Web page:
Brooklyn has a graffiti museum. Manhattan has a break-dancing school. Your little sister traded in her Girl Scout merit badges for a pair of Technic 1200s, and your mom knows who shot Biggie Smalls. While hip-hop established itself as a form of underground social expression decades ago with rebellious acts like tagging and break-dance battles, it has since seeped into every aspect of popular culture. Don't know the difference between popping and locking? Look it up on Wikipedia! Want to learn to DJ? Take a class! Feel like witnessing an hour and a half of high-energy break dancing and power tumbling by some of the best b-boys and b-girls in the world but feel uncomfortable in "urban settings"? Well, now you're in luck with that too.
Break! The Urban Funk Spectacular! is worming its way into West Palm Beach's Kravis Center on Wednesday. The performance is a testament to hip-hop's influence on modern dance and music. Although there have been some miserable mainstream attempts to choreograph break dancing for public consumption (nobody got served!), Break! boasts a traveling crew of 12 highly respected boys and girls to help give it some street cred. B-girl lifer and mother Honey Rockwell (Rock Steady Crew) will be poised with cardboard in hand, and b-boys Aqua Boogie and Dizzy will strap on their helmets. The show consists of 12 acrobatic vignettes, each exploring explosive elements from East Coast break dancing to West Coast popping and locking, with the entire soundtrack created by a three-man powerhouse (DJ Shake, percussionist One-Time, and beat boxer Anointed S.)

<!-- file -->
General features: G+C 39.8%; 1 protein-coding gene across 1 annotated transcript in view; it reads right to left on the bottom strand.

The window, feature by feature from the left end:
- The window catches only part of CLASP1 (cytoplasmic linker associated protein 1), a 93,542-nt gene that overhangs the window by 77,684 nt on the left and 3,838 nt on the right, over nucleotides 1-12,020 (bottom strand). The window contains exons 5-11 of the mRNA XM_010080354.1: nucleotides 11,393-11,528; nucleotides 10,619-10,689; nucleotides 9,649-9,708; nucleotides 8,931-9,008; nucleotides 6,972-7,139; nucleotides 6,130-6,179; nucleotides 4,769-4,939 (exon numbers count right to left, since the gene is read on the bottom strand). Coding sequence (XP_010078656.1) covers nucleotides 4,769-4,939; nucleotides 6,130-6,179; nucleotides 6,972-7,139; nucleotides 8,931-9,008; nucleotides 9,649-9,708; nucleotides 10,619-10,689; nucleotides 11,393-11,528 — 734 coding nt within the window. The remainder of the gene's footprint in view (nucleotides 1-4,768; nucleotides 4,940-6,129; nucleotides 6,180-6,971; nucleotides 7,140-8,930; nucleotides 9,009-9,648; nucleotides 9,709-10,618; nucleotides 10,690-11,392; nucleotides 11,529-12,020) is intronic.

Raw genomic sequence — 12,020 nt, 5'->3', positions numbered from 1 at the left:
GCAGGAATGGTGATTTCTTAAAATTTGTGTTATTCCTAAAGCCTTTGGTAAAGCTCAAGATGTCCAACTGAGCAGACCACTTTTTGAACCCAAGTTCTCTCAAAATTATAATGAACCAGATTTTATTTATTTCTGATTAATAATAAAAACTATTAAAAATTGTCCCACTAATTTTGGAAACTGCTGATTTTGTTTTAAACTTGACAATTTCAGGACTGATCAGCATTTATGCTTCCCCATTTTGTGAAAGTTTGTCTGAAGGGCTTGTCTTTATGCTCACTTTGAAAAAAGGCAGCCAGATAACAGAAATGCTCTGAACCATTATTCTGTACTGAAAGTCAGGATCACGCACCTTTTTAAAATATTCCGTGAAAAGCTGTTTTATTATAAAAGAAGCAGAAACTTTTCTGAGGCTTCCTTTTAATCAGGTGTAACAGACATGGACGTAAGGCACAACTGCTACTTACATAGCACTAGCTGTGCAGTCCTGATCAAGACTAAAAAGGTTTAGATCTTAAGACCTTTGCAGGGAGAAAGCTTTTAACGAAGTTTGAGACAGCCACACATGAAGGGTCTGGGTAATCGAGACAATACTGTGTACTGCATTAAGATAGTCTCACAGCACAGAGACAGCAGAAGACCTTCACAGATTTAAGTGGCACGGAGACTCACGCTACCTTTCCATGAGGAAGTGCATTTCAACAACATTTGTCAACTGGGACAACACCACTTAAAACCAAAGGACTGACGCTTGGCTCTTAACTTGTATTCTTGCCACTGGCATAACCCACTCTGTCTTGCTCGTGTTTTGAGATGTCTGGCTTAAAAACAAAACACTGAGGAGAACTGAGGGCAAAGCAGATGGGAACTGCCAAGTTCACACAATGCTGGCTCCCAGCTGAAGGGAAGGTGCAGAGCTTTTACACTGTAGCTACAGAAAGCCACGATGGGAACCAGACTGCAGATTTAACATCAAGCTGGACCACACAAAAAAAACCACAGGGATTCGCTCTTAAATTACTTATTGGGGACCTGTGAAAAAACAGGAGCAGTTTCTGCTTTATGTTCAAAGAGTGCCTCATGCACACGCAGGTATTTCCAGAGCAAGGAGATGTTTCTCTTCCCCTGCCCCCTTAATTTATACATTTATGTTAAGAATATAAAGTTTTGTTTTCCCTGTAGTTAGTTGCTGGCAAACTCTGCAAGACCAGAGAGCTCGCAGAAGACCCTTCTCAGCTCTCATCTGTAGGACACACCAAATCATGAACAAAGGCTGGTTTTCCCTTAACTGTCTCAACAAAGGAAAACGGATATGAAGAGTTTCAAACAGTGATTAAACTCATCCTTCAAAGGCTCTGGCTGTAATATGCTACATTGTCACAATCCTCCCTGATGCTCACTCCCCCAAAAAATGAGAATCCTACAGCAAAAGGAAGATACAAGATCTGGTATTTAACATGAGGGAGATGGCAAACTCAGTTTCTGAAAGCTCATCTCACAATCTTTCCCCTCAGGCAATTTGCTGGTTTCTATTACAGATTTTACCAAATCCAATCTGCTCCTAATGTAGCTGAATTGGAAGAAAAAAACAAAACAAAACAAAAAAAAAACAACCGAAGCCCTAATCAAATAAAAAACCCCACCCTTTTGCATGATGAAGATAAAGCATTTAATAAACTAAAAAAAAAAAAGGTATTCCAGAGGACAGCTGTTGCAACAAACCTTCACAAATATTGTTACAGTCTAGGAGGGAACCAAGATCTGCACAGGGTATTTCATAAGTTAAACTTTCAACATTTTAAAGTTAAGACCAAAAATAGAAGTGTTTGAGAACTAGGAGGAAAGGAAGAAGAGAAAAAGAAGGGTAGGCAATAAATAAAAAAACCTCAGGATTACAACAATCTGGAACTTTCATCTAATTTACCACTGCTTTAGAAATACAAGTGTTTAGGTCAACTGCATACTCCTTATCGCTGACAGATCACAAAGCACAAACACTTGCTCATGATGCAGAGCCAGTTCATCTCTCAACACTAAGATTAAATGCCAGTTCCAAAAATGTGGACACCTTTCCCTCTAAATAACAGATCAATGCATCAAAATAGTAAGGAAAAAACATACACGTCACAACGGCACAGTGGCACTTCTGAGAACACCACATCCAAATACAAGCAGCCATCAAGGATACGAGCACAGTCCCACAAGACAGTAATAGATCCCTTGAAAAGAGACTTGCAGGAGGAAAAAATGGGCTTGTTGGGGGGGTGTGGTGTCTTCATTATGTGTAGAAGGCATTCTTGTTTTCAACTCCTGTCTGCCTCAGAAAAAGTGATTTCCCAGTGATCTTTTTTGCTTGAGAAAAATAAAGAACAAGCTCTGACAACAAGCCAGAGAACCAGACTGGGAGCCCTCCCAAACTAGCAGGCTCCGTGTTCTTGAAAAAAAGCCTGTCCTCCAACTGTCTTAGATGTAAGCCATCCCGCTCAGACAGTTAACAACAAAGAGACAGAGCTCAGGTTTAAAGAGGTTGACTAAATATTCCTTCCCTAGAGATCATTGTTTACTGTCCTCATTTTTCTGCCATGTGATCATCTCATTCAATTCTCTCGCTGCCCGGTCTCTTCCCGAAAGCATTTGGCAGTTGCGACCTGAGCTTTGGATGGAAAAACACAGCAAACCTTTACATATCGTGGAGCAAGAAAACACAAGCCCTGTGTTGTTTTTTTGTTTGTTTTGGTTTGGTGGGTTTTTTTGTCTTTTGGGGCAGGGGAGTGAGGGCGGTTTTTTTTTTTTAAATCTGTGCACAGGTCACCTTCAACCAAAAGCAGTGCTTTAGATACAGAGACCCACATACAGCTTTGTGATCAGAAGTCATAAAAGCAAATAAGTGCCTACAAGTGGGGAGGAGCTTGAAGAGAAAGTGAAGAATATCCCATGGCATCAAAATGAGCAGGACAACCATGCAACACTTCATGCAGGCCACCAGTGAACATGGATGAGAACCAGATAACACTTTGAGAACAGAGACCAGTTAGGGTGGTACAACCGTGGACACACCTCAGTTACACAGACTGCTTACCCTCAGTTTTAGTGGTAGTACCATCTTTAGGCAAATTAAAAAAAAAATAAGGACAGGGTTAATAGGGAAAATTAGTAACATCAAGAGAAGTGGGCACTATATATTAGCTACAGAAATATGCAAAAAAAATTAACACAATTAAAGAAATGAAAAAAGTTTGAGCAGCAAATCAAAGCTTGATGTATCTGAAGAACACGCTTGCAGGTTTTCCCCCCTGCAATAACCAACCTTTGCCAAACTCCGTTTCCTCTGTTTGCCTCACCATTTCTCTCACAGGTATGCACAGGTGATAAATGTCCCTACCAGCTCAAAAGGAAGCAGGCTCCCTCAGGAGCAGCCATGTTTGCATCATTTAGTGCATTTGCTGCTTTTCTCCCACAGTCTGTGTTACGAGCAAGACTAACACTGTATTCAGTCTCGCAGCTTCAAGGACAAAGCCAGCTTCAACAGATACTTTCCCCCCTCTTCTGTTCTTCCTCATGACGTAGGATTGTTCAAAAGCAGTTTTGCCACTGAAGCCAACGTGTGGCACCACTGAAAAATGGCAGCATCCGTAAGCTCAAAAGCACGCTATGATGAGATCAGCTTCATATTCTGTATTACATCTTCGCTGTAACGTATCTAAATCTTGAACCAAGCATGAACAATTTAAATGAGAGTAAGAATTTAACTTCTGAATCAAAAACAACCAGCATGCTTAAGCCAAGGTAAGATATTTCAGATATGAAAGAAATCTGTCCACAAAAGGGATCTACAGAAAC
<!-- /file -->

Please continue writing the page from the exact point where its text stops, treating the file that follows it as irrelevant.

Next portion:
With all the b-boyin' and b-girlin' going on, you can strike a b-boy stance and nobody will scold you for frontin'. Try this one: Drop a hip, cover your eyes with one hand like a visor, and... Oh, I'm sorry, your white orthopedic Hushpuppies are untied.